To test whether more conservative firms experience more favorable outcomes in litigation, we investigate the four outcomes of litigation previously mentioned. We estimate models that use conservatism metrics to explain the market reaction to the initiation of litigation, duration of the litigation, settlement amount, and courts’ dismissal or non-dismissal of lawsuits.
Consistent with expectations, we find that each of the four conditional conservatism measures is significantly associated with more favorable consequences for defendants, and the effects are economically meaningful. Specifically, first, the stock market reacts less negatively to the filing of lawsuits against companies with conservative accounting. Firms in the top percentile of the average ranking of conservatism experience market returns at lawsuit announcements that are less negative by around 930 basis points, compared with firms in the bottom percentile.
Second, cases are resolved more swiftly for more conservative firms. Firms in the top percentile based on the average ranking of conservatism resolve their cases sooner by an average of 385 days than firms in the bottom percentile, which is equivalent to a 36 percent reduction in the number of days for the average firm in our sample. Furthermore, courts are more likely to dismiss lawsuits against conservative defendants: the probability of a dismissal is higher by 31 percent for the top percentile firms than the bottom percentile. Finally, lawsuits that are not dismissed result in smaller court-approved settlements for conservative reporters. The top percentile firms pay a penalty amount that is on average $145 million less than for firms in the bottom percentile.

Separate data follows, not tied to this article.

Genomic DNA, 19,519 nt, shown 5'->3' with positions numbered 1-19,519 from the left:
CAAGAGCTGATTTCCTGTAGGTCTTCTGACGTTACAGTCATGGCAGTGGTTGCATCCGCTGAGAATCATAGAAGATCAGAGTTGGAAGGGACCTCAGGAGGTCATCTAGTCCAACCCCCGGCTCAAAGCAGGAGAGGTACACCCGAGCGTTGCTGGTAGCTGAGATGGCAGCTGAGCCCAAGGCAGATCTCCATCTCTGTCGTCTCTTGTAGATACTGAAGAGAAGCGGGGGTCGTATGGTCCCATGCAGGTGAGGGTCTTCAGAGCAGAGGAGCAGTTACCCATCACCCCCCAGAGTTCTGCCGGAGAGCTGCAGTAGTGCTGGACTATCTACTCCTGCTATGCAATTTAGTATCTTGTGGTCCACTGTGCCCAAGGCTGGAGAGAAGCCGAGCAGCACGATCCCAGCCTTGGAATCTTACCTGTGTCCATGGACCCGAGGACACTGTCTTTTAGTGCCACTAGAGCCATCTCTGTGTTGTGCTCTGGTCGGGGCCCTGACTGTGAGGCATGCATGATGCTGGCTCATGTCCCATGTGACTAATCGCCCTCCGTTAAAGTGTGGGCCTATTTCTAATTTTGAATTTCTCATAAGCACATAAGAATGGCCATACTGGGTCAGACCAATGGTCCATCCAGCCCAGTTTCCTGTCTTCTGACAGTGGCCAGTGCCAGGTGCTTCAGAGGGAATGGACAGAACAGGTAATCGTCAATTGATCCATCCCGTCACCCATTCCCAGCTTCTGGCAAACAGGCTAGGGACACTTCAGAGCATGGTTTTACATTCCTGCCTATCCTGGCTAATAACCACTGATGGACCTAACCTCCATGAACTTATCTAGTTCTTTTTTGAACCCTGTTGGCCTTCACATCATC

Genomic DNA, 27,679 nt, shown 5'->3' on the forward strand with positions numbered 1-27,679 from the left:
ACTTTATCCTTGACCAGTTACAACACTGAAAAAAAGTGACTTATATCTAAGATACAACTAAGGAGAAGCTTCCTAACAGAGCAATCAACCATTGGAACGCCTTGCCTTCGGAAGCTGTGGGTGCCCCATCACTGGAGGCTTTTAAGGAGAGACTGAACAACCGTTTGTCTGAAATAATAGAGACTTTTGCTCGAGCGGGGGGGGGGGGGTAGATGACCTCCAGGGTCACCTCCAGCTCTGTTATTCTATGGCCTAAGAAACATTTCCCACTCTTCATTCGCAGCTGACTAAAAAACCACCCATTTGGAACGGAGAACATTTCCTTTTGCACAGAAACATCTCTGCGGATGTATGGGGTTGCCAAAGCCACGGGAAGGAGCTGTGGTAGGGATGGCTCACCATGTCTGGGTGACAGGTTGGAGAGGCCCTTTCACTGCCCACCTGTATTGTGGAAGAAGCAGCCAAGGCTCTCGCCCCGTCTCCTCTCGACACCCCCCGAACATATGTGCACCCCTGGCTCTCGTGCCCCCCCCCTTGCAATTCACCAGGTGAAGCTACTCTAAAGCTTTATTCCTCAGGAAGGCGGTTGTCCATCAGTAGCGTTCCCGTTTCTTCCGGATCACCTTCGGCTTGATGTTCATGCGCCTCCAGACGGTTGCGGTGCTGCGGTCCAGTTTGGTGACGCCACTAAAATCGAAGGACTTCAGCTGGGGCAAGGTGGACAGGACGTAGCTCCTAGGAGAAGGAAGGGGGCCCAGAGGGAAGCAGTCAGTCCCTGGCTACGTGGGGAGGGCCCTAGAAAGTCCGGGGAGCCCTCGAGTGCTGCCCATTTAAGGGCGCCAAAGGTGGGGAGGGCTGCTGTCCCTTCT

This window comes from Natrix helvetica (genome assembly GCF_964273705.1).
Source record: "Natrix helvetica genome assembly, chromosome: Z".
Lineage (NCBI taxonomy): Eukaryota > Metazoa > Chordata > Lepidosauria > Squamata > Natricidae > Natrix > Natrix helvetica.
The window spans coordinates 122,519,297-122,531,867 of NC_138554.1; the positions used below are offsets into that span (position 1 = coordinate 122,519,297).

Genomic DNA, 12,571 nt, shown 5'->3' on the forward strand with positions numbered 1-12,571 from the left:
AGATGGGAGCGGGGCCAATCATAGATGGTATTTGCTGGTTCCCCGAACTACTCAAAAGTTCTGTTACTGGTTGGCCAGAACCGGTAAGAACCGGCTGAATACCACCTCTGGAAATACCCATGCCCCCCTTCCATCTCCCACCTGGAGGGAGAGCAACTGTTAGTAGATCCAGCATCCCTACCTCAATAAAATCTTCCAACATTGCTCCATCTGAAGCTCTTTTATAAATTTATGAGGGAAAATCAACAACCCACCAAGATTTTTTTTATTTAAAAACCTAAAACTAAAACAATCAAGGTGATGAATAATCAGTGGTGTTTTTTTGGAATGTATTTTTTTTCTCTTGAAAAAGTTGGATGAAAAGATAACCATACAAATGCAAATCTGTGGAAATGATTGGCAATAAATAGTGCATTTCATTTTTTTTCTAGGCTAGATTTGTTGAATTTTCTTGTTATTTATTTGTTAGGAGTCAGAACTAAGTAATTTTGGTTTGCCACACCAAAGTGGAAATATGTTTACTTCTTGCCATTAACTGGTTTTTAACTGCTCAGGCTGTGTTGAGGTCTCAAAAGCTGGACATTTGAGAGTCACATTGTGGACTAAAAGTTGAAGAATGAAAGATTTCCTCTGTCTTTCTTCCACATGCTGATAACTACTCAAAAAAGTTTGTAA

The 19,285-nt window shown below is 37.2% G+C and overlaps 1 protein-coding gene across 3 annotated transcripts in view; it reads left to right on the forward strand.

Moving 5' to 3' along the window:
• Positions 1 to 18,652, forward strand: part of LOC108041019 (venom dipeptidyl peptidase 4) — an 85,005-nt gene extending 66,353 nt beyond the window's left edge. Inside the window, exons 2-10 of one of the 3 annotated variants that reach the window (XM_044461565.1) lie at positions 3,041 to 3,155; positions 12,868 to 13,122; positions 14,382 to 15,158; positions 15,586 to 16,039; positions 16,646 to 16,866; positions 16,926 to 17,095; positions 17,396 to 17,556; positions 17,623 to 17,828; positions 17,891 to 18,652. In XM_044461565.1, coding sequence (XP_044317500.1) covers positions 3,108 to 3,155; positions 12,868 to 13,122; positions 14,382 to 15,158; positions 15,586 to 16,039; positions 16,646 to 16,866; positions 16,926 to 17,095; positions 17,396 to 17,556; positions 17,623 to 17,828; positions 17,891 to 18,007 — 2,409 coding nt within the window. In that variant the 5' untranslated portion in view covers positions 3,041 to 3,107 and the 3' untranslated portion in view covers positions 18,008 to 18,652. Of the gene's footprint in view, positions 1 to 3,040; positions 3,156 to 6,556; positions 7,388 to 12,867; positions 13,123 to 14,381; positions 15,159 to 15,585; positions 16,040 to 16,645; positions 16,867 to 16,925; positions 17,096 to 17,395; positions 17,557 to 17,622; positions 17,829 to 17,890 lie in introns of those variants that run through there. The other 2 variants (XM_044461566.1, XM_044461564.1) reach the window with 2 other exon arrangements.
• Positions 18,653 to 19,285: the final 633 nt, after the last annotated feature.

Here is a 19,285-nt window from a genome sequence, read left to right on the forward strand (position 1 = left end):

These results suggest substantial economic benefits to conditional conservatism. The unconditional conservatism metrics generally are statistically insignificant. Our results are robust after controlling for various firm-specific determinants of litigation risk and performing several sensitivity tests. Taken together, our results are consistent with conditional accounting conservatism serving as an effective mechanism for deterring lawsuits and mitigating adverse outcomes in shareholder class action lawsuits alleging violations of GAAP.
This post comes to us from Professor Michael Ettredge at the University of Kansas, Professor Ying (Julie) Huang at the University of Louisville, and Professor Weining Zhang at Cheung Kong Graduate School Business in Beijing, China. It is based on their recent article, “Conservative Reporting and Securities Class Action Lawsuits,” available here.